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African Parks reporting from 2017

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African Parks is responsible for the rehabilitation and long term management of national parks and protected areas.

They do this in partnership with governments and local communities, and the goal is to make teach park ecologically, socially and financially sustainable in the long term.

And at the end of 2017, they were responsible for managing 14 protected areas in 9 countries (it’s now 15).   The areas spanned 40,540 square miles covering 7 of the 11 ecological biomes on the continent.  They have a large counter-poaching force with 1,000 rangers and over 5,000 staff across the parks.

They are undertaking various active management interventions:

  • Extreme species translocations and reintroductions
  • Providing security to create safer spaces for humans and wildlife
  • Ensuring that local people benefit

Where security has been restored and governance established, they’ve seen the rise of civility and a better way of life has returned. 

There is tremendous momentum to make this rehabilitation happen and to continue to build on successes that African Parks has so far achieved.  

Founded in 2000, it’s a non-profit conservation organisation.

Their Annual Report for 2017 Restoration:  Nature’s Return highlights:

  • The Chinko team achieved success on the ground keeping 10,000km2 free of cattle and giving wildlife a chance to return
  • 39 elephants were collared in one of the largest elephant collaring exercises in Africa, giving them better protection from armed poachers
  • The successful reintroduction of 18 black rhinos from South Africa to the Akagera Park in Rwanda, 10 years after they had locally become extinct.   7 years were spent making the park safe and reducing poaching to an all time low.  Singing children lined the route between Kigali and Akagera to celebrate their return.
  • The park received 37,000 tourists for the year, making it 75% self-sustaining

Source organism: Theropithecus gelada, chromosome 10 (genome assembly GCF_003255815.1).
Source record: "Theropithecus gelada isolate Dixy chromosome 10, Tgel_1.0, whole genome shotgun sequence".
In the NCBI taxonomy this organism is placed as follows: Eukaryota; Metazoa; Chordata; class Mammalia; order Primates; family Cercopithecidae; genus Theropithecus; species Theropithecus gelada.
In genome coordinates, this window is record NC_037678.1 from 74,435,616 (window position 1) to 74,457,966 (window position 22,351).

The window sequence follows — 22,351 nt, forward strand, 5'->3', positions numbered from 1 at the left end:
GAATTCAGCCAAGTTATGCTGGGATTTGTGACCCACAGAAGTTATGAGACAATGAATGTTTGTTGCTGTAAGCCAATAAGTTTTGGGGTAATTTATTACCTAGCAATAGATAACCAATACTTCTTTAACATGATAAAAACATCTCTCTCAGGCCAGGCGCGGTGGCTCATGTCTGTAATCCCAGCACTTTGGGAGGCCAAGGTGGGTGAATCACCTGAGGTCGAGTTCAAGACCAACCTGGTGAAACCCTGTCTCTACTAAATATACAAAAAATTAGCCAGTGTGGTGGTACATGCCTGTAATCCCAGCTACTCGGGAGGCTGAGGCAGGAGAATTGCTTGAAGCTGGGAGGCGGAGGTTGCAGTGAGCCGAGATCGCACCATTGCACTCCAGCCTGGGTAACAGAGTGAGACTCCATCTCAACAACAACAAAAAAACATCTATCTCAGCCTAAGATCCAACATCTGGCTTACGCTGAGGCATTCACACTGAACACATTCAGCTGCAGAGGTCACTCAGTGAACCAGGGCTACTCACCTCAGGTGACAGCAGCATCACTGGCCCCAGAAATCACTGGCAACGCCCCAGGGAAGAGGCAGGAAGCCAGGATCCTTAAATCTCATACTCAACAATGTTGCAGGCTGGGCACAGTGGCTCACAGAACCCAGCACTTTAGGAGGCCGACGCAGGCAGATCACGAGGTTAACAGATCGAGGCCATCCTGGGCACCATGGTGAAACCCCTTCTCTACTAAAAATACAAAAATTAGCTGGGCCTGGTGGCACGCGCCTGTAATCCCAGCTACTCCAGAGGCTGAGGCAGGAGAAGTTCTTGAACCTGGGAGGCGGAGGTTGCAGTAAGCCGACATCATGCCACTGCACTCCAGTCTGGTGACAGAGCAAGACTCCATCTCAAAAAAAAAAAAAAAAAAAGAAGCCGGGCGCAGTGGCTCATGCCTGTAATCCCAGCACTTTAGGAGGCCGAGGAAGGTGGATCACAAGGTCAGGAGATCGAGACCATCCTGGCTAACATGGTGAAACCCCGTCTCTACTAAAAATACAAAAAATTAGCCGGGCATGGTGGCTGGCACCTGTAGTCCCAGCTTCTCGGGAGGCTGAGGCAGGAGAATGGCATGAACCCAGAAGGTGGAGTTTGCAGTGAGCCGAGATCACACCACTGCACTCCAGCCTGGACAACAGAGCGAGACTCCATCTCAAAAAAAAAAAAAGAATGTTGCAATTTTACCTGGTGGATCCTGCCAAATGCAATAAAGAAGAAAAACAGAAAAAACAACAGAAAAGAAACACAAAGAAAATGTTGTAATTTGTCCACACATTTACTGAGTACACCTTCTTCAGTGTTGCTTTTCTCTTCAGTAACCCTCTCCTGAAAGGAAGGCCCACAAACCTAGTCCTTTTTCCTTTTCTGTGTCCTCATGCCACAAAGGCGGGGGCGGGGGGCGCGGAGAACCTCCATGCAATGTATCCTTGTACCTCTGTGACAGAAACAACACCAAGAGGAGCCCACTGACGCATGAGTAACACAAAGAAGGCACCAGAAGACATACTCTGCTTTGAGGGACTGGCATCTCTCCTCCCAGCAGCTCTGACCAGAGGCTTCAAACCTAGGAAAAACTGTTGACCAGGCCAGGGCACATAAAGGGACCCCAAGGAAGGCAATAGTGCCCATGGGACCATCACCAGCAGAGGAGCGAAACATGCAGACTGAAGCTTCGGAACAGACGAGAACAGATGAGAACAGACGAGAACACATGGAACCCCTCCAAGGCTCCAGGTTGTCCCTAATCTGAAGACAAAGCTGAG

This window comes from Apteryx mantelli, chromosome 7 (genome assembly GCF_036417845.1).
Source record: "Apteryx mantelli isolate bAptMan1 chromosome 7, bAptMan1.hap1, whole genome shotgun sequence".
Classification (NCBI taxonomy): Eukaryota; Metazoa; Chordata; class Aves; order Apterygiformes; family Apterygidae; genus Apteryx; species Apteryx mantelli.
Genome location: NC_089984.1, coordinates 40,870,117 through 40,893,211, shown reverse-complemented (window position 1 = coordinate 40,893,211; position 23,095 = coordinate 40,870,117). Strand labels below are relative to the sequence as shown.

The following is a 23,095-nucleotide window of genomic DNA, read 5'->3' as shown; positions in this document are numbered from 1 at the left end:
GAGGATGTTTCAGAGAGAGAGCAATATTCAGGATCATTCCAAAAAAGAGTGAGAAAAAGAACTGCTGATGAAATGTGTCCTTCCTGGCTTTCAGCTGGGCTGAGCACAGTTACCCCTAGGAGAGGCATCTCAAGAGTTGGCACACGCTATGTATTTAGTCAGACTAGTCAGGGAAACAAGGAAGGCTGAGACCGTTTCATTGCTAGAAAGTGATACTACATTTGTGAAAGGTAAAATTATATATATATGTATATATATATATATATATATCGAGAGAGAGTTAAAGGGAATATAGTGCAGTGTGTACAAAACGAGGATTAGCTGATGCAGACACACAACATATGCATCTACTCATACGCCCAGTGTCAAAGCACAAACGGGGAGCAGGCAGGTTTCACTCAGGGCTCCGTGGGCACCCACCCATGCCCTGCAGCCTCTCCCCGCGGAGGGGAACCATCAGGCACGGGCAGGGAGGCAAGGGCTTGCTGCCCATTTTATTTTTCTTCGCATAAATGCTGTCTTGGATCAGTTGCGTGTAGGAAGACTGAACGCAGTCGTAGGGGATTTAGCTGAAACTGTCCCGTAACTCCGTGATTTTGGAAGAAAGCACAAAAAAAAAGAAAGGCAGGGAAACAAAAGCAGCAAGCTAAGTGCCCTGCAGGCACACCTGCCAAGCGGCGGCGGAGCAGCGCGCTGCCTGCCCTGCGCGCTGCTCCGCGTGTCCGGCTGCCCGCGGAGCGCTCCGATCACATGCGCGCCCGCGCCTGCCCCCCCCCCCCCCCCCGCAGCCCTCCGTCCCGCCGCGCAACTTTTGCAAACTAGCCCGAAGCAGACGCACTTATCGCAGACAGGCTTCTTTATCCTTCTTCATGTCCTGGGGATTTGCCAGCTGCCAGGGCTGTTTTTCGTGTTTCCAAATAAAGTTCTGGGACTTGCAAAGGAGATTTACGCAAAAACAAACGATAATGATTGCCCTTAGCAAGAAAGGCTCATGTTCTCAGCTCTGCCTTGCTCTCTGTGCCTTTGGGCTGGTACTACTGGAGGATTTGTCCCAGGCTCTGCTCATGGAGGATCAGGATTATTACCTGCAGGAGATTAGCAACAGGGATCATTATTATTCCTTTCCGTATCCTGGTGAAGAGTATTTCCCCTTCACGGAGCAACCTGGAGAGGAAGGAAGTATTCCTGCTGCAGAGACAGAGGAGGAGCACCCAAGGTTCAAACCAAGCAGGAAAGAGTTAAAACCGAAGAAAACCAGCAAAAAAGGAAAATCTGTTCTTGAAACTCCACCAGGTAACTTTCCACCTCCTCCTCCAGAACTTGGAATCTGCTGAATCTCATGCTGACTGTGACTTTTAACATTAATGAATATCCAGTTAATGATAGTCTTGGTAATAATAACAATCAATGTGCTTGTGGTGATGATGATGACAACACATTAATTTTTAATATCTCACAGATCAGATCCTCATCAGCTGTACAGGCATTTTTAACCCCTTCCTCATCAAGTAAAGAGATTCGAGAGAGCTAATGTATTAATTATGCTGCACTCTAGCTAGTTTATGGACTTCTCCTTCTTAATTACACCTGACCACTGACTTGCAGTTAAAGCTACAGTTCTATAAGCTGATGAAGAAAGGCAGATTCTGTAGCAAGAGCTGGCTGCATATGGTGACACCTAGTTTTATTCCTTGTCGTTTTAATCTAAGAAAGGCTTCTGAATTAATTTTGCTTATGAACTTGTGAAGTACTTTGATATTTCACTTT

• In August, 520 elephants were translocated from the Liwonde National Park and the Majete Wildlife Reserve to the Nkhotakota Wildlife Reserve.  Tourism is on the rise here, and back in Liwonde the human-wildlife conflict has dropped dramatically as a result
  • A long term agreement was signed with the Government of Benin for the Penjari National Park, the largest remaining intact ecosystem in all of West Africa, and a stronghold for the critically endangered West African lion and African elephant
  • In December, African Parks signed a 25 management agreement with the Government of Mozambique to manage the Bazaruto Archipelago National Park, the first marine reserve in its portfolio
  • And HRH Prince Harry joined African Parks as their President.

African Parks’ model for its protected area management

  1. Law enforcement for the long term sustainability of the parks
  2. Biodiversity conservation, with active management of the wildlife and their habitats
  3. Community development – the process of building constituencies for conservation through economic development
  4. Tourism and enterprise – well managed parks contribute directly to the local and national economy
  5. Management and infrastructure – essential for governance and effective park management

African Parks goal is to manage 20 African parks by 2020.    You can be a part of this journey and give your support.   

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